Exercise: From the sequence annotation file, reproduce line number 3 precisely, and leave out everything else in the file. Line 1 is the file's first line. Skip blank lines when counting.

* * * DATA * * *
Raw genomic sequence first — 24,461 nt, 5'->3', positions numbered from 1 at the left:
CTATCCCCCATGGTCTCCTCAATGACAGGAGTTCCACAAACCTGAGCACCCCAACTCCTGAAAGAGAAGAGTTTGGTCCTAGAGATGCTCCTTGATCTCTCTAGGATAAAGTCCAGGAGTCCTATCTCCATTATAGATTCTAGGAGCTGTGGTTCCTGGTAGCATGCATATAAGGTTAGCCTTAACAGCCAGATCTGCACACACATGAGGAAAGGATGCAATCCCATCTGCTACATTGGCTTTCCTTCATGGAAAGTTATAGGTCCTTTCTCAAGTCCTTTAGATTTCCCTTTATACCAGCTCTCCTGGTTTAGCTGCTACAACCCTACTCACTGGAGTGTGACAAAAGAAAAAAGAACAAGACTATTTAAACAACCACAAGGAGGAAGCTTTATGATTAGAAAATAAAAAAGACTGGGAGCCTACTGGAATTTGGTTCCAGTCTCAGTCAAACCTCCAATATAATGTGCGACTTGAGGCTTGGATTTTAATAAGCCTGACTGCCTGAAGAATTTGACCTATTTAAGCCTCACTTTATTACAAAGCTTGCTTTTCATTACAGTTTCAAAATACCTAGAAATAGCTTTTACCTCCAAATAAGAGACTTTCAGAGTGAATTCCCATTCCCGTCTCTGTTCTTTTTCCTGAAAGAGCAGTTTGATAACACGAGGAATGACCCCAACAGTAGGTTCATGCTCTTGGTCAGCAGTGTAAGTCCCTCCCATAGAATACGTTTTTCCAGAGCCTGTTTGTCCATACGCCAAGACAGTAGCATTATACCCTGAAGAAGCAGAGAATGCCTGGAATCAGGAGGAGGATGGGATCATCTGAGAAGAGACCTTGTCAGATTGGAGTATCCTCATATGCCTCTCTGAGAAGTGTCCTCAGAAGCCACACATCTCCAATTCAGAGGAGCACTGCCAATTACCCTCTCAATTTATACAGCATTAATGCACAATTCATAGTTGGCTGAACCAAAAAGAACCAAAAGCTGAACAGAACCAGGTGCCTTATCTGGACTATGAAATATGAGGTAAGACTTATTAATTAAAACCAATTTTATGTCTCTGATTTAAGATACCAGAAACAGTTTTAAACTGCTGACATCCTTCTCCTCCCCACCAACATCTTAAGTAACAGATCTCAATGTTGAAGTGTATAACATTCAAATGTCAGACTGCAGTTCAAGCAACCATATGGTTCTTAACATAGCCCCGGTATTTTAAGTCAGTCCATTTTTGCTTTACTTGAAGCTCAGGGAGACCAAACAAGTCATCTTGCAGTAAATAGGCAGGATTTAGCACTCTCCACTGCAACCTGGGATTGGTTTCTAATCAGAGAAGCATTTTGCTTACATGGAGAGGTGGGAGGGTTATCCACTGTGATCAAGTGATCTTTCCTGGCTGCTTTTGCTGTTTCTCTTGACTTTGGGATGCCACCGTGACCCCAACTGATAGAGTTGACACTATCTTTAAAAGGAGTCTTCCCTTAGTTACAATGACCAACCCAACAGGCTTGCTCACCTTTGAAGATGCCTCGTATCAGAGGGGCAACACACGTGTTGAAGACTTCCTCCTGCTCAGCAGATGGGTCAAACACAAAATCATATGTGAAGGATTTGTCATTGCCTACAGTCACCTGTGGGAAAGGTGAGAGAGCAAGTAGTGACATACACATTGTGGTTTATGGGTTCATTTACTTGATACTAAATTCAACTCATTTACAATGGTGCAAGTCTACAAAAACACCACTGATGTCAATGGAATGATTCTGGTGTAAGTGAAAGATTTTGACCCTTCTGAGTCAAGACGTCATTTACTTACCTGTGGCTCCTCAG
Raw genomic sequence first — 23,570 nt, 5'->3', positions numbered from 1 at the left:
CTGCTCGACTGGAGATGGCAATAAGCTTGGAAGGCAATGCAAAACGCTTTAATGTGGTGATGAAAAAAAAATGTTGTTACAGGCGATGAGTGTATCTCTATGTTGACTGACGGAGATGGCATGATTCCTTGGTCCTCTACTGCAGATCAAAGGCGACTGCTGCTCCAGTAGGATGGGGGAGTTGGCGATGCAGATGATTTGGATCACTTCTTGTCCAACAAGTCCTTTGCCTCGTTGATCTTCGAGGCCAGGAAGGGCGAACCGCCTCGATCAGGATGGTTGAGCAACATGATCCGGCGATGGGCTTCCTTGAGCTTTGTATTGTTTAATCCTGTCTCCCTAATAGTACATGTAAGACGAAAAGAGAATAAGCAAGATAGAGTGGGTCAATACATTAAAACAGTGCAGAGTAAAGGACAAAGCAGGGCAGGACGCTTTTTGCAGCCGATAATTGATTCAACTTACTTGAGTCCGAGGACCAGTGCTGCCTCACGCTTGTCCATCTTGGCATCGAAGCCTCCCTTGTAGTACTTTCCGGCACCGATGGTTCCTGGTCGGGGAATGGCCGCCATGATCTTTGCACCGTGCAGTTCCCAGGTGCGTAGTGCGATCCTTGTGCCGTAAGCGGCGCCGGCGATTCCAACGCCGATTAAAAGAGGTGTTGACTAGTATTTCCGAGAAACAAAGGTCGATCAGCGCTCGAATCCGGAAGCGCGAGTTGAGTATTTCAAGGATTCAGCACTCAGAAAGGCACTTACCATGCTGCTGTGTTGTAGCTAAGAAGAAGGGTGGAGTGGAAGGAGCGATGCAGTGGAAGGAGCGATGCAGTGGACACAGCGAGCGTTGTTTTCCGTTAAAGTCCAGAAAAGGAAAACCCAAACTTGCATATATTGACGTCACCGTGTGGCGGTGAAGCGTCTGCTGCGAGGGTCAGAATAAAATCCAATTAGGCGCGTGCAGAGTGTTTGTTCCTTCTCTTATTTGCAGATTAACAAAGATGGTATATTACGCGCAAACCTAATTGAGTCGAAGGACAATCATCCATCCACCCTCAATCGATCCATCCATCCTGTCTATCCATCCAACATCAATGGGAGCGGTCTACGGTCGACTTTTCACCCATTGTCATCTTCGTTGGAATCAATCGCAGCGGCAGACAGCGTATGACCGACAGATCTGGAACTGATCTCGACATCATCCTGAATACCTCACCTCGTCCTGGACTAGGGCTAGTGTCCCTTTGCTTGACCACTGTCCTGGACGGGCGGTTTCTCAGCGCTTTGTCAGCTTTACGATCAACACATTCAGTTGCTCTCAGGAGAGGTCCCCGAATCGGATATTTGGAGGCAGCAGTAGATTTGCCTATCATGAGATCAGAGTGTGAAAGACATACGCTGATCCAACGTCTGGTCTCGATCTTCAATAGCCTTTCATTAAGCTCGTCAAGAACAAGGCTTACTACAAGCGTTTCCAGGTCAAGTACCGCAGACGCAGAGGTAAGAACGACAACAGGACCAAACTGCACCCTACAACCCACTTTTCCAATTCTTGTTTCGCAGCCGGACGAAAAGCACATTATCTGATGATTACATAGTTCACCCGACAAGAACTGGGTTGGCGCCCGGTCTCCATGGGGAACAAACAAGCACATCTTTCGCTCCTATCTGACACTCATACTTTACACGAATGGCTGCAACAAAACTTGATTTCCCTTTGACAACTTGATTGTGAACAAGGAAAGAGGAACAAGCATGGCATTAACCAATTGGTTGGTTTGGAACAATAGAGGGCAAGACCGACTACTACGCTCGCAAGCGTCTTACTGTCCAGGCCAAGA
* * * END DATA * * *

Raw genomic sequence first — 23,570 nt, 5'->3', positions numbered from 1 at the left: